Ooni 2S – Gas:
A question I see asked quite often is “Can you use the gas adapter on the Ooni 2S?” – Yes you can.
Which gas adapter?
There are currently two types of gas adapter available for the Ooni ovens.
For the Ooni 2S make sure you buy the Ooni 3 gas adapter as the Ooni Pro gas adapter won’t fit.
What gas do I need?
I hadn’t used gas before I got the Ooni gas adapter so it took a bit of reading to work out what I needed before I ordered an 11KG bottle of Patio Gas from Gas Deal for £54 delivered.
What is Patio Gas? It’s Propane.
What is the difference between Patio Gas and Propane? Patio Gas takes a clip on regulator and Propane requires you to screw the regulator in and tighten it with a spanner.
For ease of use and safety I would recommend Patio Gas.The regulator that comes with the gas burner also comes with a Patio Gas ready adapter too.
I bought an 11KG bottle as I wasn’t sure how long it would last but the bottle is massive and the gas has lasted ages so far. I would recommend the smaller 5KG bottles as they could fit under the Ooni on a table.
Fitting the adapter:
The pipe from the regulator can be quite hard to slot on to the gas burner. The easiest way to get it on is to drop the hose into boiling water for 2 minutes to soften it then push it onto the gas burner. It doesn’t need to go all the way on, just get it on as far as you can then tighten it up.
The gas adapter is easy to fit to the Ooni 2S. Just unscrew the pellet tray by using the allen key provided with the Ooni oven and/or the gas burner, pull the pellet tray out and slot the gas burner on then tighten the screws back up.
Lighting the Gas:
Chimney cap off, Ooni door off.
Clip the regulator onto the gas bottle, turn the gas dial on the bottle then push the dial in on the gas burner and twist left until the igniter clicks. Have a look from the front to check the gas has lit, if it hasn’t turn the dial back to the right and try again.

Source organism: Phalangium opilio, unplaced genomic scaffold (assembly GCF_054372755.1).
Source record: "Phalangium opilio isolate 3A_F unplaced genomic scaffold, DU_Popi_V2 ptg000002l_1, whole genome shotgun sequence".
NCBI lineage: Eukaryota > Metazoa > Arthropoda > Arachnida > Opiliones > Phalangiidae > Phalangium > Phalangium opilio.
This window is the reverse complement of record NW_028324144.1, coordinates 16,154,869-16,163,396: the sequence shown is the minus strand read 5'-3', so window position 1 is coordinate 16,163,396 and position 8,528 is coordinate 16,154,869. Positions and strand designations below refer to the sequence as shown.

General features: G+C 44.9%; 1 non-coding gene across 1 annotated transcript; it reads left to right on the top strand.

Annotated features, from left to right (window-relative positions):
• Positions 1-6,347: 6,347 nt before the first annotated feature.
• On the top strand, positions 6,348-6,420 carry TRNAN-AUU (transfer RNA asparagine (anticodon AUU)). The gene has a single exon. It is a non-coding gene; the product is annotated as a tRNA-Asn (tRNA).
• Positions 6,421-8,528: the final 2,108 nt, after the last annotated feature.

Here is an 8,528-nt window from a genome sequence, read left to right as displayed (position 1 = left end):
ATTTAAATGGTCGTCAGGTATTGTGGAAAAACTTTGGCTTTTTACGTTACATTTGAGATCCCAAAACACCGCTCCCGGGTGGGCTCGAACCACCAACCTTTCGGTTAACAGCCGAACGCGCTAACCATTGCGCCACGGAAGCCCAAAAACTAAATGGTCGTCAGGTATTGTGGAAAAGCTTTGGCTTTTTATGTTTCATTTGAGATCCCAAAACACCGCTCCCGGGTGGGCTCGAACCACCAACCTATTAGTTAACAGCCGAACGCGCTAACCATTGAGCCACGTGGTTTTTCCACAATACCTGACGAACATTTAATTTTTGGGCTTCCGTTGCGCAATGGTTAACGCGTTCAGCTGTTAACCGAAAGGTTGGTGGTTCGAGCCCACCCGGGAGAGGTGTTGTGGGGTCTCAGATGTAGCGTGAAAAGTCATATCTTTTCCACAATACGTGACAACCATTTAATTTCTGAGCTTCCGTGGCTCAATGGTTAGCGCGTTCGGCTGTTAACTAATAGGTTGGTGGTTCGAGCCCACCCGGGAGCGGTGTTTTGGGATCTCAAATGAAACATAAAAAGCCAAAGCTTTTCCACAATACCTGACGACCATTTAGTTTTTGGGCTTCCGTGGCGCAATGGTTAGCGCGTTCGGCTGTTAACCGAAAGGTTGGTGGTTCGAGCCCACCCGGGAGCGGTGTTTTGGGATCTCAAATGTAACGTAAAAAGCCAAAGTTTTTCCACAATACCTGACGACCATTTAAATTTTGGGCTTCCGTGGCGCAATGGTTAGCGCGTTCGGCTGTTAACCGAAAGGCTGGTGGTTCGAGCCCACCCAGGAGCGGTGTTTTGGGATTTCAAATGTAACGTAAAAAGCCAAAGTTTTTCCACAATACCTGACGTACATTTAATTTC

The first position at nine o clock on the dial is maximum power. The second position at six o clock on the dial is low power.
The gas burner isn’t marketed for use on the Ooni 2S because this oven has less insulation than the Ooni 3 so is harder to get to temperature with the gas burner. It does work but I haven’t been able to get it above 420C on the stone. This temperature will be fine for a lot of people who cook at 400C but I tend to cook hotter.
I had a bit of a play to see how to reach top temperature on the stone:
|12:57||0c||Powered up – Door off, Chimney Cap off|
|13:07||343c||Door off, Chimney Cap on|
|13:13||380c||Door on, Chimney Cap off|
|13:15||390c||Door propped slightly, Cap off|
|13:17||410c||Door off, Cap on|
Ooni 2S Gas Cooks:
This blog post documents the pizzas I cooked on the Ooni 2S with gas:
It was really interesting cooking on gas. It was a lot easier than pellets as the flames just run and you get to temp then pretty much leave it but maintain that same temperature. This leaves you able to focus on just building the pizzas and cooking them without having to maintain the fire and temperature.
I usually cook at 550c on pellets so 420c is quite a reduction in temperature. I couldn’t find any way to get the stone hotter even trying different combinations. As a result the pizzas were more baked than wood fired. You can see in the pictures the crust looks more like it’s been in a domestic oven rather than a pizza oven. There is no leoparding around the edge and underneath wasn’t overly fired either.
Don’t get me wrong, these pizzas are still a hundred times better than you can cook indoors or on a BBQ but I have made better ones using pellets. If you were cooking for loads of folk or just needed a hassle free cook the gas would be fine but I currently still prefer pellets.
If you are struggling with pellets try the jam funnel and fan, if that still isn’t working out for you then try gas as it is as simple as can be.